In tonight’s installment, our story diverges again. Our divorce protagonist is still looking for the right firm. To read part III(b), click here.
Two firms down, one to go. You are tired. Tired of your story. Tired of the mess your life is in. Maybe even tired of your life. All you know for sure now is that you miss your kids.
You find the address and pull into the parking lot, noticing how close the firm is to the court house. “That can’t hurt,” you think to yourself.
Inside, you are greeted and offered the sofa. The receptionist hands you the intake questionaire. You are told that your attorney will be right with you. Soon after you’ve returned the questionaire to the receptionist, you are greeted by your attorney. “Come on back to my office.”
In the office, nicely appointed, you tell your story. You are weary. The story has become basic, all personal interest removed. Your attorney listens, makes some notes. When you’ve finished, the attorney asks some follow up, clarifies a few things to make sure they’ve got it right.
“Something isn’t fitting here,” the attorney tells you. “There is more here that you don’t know. People don’t just up and do this. There’s a plan involved and my bet is that it has been in the works for a good while.”
You reitterate that you had no idea it was coming, it was so sudden. “Blitzkrieg,” says the attorney. “An old and reliable strategy. She’s been getting ready for the battle long before you even knew there was a war.”
“I know this opposing counsel. Good attorney. Good in the sense that he knows what he’s doing and his abilities should be respected. I know the Judge. Fair. Follows the law but just as importantly, knows how family law works. He’s seen thousands of cases on the bench. Given what I think is going on, that should work for you.”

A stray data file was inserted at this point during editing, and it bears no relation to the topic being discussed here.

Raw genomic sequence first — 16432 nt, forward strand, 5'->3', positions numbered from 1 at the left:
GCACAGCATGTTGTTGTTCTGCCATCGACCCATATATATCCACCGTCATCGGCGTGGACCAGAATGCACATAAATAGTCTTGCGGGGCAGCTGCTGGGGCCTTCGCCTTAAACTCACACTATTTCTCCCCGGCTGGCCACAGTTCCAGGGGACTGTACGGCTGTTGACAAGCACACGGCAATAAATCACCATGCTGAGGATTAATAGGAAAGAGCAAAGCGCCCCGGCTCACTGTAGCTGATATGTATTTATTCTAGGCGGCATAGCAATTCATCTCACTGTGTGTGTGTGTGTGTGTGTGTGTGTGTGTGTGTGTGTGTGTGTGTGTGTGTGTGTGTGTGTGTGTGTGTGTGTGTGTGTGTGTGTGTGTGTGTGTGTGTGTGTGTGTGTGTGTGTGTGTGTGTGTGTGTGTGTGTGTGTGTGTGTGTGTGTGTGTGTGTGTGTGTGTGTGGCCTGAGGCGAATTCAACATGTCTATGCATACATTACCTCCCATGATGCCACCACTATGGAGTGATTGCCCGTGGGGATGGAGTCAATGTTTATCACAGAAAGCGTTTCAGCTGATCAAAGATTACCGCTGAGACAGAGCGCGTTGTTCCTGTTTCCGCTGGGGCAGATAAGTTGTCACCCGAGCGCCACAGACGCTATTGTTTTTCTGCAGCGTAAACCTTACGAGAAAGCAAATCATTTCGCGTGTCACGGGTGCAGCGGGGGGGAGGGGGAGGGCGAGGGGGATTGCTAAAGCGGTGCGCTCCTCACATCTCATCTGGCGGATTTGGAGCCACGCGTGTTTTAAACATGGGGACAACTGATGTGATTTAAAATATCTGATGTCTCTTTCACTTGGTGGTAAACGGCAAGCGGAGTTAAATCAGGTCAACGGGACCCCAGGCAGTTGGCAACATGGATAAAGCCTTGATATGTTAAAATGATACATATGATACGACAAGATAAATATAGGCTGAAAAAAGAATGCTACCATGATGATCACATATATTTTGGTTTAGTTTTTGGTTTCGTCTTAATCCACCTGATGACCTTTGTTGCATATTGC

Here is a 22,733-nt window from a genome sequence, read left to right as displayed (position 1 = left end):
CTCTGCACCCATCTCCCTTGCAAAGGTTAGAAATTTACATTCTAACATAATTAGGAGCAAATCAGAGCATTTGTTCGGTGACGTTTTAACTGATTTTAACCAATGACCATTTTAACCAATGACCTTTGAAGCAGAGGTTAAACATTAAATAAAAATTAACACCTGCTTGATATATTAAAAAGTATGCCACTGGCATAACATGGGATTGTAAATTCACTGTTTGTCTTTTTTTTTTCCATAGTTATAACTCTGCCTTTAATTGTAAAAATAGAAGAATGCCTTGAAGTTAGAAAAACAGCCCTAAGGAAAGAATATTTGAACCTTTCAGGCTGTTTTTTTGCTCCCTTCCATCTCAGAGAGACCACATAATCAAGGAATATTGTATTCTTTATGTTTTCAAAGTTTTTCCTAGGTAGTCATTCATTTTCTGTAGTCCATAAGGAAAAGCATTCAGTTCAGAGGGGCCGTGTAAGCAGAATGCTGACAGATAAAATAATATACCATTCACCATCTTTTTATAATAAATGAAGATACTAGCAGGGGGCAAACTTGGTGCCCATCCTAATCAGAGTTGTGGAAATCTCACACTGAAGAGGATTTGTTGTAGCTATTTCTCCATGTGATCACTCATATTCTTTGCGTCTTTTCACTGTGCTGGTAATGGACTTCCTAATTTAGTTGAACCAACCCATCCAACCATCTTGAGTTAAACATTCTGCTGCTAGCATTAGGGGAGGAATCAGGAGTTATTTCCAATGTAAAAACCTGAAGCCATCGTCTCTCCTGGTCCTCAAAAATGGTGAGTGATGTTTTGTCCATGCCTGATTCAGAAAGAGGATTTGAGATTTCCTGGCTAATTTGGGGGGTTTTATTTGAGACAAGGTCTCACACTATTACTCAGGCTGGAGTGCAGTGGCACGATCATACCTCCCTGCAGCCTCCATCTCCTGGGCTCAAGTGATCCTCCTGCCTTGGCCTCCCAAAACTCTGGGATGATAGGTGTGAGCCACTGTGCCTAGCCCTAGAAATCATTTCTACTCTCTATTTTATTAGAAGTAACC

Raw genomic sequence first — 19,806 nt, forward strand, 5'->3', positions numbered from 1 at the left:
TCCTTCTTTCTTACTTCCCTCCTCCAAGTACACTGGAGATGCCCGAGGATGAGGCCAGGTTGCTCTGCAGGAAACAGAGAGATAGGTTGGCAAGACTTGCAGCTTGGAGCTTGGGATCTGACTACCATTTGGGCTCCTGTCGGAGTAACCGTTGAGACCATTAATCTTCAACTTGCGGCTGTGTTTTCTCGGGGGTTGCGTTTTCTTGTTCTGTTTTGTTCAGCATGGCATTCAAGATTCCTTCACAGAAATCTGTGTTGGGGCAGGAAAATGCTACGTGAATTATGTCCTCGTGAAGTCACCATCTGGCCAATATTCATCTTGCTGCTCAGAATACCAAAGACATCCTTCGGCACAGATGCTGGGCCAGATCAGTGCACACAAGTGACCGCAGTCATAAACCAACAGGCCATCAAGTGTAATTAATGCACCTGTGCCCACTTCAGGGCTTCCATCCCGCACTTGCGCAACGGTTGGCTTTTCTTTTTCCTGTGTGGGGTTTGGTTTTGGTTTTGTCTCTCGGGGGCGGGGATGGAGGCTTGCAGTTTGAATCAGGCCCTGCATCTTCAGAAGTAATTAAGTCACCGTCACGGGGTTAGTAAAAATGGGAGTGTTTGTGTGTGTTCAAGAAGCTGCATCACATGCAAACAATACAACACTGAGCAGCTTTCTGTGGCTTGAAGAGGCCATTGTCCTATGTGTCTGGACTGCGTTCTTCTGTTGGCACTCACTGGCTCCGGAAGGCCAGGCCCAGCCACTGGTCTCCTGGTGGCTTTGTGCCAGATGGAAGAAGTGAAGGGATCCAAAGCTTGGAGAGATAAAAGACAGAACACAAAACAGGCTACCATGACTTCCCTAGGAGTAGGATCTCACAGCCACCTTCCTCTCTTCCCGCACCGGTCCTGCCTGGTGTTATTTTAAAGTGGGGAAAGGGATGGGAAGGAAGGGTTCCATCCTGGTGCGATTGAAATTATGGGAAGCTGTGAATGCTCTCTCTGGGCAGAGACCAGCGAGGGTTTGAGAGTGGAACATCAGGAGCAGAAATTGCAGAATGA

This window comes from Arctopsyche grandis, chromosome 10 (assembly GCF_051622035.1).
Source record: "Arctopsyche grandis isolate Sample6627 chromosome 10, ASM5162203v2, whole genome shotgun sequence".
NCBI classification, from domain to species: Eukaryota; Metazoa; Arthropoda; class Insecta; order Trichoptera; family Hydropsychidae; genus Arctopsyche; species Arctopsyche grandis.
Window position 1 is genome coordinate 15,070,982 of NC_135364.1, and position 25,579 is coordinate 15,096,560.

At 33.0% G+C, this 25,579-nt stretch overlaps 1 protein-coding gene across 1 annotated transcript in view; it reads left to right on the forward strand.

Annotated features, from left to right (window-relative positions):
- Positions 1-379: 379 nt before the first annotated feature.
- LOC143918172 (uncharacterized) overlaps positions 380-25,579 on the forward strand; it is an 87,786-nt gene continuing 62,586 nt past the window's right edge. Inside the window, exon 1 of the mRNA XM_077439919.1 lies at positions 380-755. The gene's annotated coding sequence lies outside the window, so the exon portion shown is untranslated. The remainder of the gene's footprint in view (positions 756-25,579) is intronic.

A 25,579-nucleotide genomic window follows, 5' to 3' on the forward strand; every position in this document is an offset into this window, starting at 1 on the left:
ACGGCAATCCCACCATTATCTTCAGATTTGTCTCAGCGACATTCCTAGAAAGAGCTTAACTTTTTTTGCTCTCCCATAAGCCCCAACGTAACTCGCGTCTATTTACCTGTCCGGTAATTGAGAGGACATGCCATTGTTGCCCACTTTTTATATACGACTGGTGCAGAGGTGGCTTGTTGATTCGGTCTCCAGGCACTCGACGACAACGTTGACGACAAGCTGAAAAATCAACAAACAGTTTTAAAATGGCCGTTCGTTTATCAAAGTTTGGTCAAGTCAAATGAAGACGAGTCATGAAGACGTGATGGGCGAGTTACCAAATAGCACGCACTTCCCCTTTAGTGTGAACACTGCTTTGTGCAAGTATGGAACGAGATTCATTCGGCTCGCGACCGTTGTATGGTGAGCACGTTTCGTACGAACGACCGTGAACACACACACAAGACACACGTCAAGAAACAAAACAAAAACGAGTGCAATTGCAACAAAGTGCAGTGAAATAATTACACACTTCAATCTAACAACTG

“What we would do is file your Answer and Counterclaim immediately and ask for a Rule Nisi, a temporary hearing. It will take about a month for that to come up. That’s a long time to go without seeing your kids so we’ll work on that, but regardless of how Opposing Counsel handles that issue, it will work for you.”
“What about my finances?” you ask.
“It will all be made right, but the issue is when is it ripe to make it right,” your attorney responds. “How do you get paid?”
“By check, not direct deposit. I get paid at the end of this week.”
“Open a new account with only your name. Put your check in there. Talk to your bank about an immediate credit card so you’ve got some wiggle room.”
“Judges like their schedules,” your attorney explains. “We want to do things within the judge’s schedule, not make them jump through our hoops. We could ask for an emergency hearing for all of this, but you are far from certain to get one under these facts. Emergency hearings are used for children in dire risk of harm. We seek an emergency hearing and not only do we start your case with a big, fat ‘no’ from the Judge, but we’ve also burned energy and a fair bit of money to an unproductive end.”
“Use your money very wisely,” advises your attorney. “What your wife has done, she has done. She can’t change that and she doesn’t look good for it. We will find out what she is up to. We’ll try to get your divorce to make more sense so that you wind up with a much more reasonable outcome, one you can live with.”
You like this attorney. You like this firm. No drama. No fuss. Common sense talk. Effective. You want to hire them.
“Sleep on it,” your attorney recommends. “Talk to your friends or family. See if I make as much sense tomorrow. If I do, then hire us. You are making a big decision. Don’t rush it.”
You thank the attorney for their time. You leave feeling more in control and less stressed out. You feel like you are coming out of the dark hole your wife threw you in and you are pleasantly surprised to learn that you don’t have to play her hateful game to see this divorce through.
The next morning, you call the firm bright and early to retain. While it is not yet all good, it is certainly much better.
Michael practices in our Marietta and Atlanta offices, however is serves our clients in all of our offices including Canton, Lawrenceville, Gainesville and Savannah